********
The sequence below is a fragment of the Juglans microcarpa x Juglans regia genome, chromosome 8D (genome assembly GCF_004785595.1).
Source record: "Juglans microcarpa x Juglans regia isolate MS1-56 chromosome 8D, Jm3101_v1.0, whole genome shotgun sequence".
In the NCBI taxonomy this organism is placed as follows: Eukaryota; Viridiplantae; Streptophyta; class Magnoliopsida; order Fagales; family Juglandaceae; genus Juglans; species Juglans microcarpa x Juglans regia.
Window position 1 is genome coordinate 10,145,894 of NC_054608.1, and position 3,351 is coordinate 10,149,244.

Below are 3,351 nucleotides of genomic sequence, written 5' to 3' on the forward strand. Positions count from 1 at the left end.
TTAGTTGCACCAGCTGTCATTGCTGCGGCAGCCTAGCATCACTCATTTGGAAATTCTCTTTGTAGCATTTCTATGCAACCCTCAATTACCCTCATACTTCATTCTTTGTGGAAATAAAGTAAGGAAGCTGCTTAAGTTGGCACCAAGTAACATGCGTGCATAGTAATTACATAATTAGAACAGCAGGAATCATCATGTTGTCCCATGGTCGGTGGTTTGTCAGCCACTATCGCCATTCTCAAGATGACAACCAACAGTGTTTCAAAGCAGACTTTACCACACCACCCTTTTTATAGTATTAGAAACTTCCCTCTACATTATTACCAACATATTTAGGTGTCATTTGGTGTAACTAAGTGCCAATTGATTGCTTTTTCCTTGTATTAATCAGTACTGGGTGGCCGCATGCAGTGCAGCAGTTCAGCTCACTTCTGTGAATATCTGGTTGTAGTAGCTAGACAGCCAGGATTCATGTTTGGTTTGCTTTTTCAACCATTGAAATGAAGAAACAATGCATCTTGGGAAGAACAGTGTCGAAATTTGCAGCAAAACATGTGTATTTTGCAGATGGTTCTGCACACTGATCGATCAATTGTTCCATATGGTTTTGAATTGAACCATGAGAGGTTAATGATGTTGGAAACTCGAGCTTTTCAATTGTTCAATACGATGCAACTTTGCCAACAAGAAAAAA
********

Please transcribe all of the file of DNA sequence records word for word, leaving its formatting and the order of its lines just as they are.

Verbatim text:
The sequence below is a fragment of the Juglans microcarpa x Juglans regia genome, chromosome 8D (genome assembly GCF_004785595.1).
Source record: "Juglans microcarpa x Juglans regia isolate MS1-56 chromosome 8D, Jm3101_v1.0, whole genome shotgun sequence".
In the NCBI taxonomy this organism is placed as follows: Eukaryota; Viridiplantae; Streptophyta; class Magnoliopsida; order Fagales; family Juglandaceae; genus Juglans; species Juglans microcarpa x Juglans regia.
Window position 1 is genome coordinate 10,145,894 of NC_054608.1, and position 3,351 is coordinate 10,149,244.

Below are 3,351 nucleotides of genomic sequence, written 5' to 3' on the forward strand. Positions count from 1 at the left end.
TTAGTTGCACCAGCTGTCATTGCTGCGGCAGCCTAGCATCACTCATTTGGAAATTCTCTTTGTAGCATTTCTATGCAACCCTCAATTACCCTCATACTTCATTCTTTGTGGAAATAAAGTAAGGAAGCTGCTTAAGTTGGCACCAAGTAACATGCGTGCATAGTAATTACATAATTAGAACAGCAGGAATCATCATGTTGTCCCATGGTCGGTGGTTTGTCAGCCACTATCGCCATTCTCAAGATGACAACCAACAGTGTTTCAAAGCAGACTTTACCACACCACCCTTTTTATAGTATTAGAAACTTCCCTCTACATTATTACCAACATATTTAGGTGTCATTTGGTGTAACTAAGTGCCAATTGATTGCTTTTTCCTTGTATTAATCAGTACTGGGTGGCCGCATGCAGTGCAGCAGTTCAGCTCACTTCTGTGAATATCTGGTTGTAGTAGCTAGACAGCCAGGATTCATGTTTGGTTTGCTTTTTCAACCATTGAAATGAAGAAACAATGCATCTTGGGAAGAACAGTGTCGAAATTTGCAGCAAAACATGTGTATTTTGCAGATGGTTCTGCACACTGATCGATCAATTGTTCCATATGGTTTTGAATTGAACCATGAGAGGTTAATGATGTTGGAAACTCGAGCTTTTCAATTGTTCAATACGATGCAACTTTGCCAACAAGAAAAAA